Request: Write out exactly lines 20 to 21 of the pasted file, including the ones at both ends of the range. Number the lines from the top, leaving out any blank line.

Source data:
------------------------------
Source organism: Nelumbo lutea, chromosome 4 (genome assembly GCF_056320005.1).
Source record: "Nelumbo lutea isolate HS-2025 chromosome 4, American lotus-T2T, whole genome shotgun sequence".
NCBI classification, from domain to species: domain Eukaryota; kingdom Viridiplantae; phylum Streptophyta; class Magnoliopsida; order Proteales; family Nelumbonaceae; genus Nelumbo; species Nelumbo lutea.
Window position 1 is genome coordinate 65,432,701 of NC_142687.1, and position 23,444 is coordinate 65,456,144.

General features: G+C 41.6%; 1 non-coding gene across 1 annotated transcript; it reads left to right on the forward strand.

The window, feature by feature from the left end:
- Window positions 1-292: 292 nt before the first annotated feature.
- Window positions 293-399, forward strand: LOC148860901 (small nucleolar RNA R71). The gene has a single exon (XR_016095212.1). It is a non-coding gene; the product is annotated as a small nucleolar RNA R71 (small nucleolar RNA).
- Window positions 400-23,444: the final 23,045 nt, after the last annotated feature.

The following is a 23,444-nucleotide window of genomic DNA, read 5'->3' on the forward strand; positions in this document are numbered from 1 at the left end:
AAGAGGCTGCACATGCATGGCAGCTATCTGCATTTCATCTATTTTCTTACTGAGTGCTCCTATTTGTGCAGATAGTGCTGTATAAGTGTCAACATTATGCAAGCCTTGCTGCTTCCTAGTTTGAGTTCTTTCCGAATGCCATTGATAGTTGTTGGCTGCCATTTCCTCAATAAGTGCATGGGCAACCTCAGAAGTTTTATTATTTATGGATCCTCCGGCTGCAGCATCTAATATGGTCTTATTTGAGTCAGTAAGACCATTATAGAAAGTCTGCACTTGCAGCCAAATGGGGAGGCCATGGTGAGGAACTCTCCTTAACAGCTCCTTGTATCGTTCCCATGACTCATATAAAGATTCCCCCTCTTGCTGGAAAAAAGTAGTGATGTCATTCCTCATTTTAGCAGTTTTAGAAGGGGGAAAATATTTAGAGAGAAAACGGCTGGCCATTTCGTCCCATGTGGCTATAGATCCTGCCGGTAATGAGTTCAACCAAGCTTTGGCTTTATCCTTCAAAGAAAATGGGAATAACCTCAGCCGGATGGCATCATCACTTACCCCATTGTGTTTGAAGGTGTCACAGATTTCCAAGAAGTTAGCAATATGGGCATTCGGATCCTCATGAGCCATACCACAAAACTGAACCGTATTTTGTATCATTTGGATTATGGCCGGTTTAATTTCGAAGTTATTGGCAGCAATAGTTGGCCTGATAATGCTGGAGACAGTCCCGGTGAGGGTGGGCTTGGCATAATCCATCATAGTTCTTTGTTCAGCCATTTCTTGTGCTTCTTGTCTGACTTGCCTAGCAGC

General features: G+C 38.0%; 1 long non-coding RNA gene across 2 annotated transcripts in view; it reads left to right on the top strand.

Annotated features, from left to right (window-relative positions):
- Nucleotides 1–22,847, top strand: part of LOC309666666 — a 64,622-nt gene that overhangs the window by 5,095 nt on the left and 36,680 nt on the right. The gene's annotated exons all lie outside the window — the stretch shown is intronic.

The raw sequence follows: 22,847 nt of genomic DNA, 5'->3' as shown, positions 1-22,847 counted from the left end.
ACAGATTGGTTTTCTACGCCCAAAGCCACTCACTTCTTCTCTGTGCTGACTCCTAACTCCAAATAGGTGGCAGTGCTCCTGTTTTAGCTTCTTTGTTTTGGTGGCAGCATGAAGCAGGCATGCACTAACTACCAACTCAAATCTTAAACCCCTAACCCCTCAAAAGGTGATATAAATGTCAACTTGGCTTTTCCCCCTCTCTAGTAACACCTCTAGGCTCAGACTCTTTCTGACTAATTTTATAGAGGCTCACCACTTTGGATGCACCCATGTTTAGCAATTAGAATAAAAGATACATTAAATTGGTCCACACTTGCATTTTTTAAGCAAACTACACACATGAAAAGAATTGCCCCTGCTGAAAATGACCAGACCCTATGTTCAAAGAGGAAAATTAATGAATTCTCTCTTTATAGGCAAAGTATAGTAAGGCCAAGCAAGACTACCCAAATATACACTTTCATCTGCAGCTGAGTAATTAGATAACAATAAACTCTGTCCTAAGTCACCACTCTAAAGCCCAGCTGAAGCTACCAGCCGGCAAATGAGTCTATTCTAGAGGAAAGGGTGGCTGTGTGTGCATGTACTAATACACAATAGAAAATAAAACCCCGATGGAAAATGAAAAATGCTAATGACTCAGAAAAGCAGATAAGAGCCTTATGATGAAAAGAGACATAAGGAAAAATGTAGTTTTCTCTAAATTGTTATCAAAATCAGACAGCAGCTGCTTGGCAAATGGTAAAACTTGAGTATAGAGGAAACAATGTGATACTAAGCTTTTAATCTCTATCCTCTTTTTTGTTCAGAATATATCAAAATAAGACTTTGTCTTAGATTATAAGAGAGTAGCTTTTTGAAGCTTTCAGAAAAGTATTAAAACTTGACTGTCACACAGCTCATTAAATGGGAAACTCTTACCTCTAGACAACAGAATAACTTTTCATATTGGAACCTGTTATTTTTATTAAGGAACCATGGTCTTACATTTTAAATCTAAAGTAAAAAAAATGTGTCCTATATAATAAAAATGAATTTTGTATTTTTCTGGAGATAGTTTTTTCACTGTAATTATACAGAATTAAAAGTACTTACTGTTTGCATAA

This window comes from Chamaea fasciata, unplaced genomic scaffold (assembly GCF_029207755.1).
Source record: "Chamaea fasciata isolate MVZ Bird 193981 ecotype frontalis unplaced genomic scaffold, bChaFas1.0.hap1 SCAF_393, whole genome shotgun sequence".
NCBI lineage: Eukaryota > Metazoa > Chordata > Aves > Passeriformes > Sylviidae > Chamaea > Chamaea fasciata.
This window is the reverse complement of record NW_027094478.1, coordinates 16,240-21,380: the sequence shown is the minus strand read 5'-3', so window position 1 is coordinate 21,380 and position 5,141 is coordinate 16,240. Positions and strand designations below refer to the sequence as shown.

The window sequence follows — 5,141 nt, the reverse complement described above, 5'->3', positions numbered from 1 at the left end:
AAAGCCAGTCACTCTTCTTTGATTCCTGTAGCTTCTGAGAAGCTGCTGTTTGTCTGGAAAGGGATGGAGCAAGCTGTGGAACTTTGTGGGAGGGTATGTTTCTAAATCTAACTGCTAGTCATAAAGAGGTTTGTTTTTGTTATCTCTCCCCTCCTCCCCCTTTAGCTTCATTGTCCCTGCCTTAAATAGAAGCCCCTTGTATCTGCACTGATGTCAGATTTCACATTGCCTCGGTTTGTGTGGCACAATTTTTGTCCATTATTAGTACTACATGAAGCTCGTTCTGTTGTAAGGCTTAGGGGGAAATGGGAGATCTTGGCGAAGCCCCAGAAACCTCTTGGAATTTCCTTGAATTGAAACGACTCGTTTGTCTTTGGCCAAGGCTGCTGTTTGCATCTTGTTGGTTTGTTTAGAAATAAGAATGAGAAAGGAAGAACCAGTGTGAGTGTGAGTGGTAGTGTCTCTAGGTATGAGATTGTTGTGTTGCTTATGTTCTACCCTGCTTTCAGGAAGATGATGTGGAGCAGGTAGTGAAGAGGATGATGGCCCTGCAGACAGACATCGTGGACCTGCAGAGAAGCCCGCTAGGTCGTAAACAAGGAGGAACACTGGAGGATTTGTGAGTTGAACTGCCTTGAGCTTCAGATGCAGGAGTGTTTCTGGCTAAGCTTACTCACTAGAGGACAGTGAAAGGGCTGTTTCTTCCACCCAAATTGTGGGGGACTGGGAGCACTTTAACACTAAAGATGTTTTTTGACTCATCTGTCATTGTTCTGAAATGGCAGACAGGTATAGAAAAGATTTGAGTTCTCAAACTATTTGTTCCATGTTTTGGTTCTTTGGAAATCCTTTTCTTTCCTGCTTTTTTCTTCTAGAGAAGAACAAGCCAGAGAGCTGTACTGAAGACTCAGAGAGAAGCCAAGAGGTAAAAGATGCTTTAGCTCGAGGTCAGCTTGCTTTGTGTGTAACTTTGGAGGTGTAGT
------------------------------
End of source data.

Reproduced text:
This window is the reverse complement of record NW_027094478.1, coordinates 16,240-21,380: the sequence shown is the minus strand read 5'-3', so window position 1 is coordinate 21,380 and position 5,141 is coordinate 16,240. Positions and strand designations below refer to the sequence as shown.

The window sequence follows — 5,141 nt, the reverse complement described above, 5'->3', positions numbered from 1 at the left end: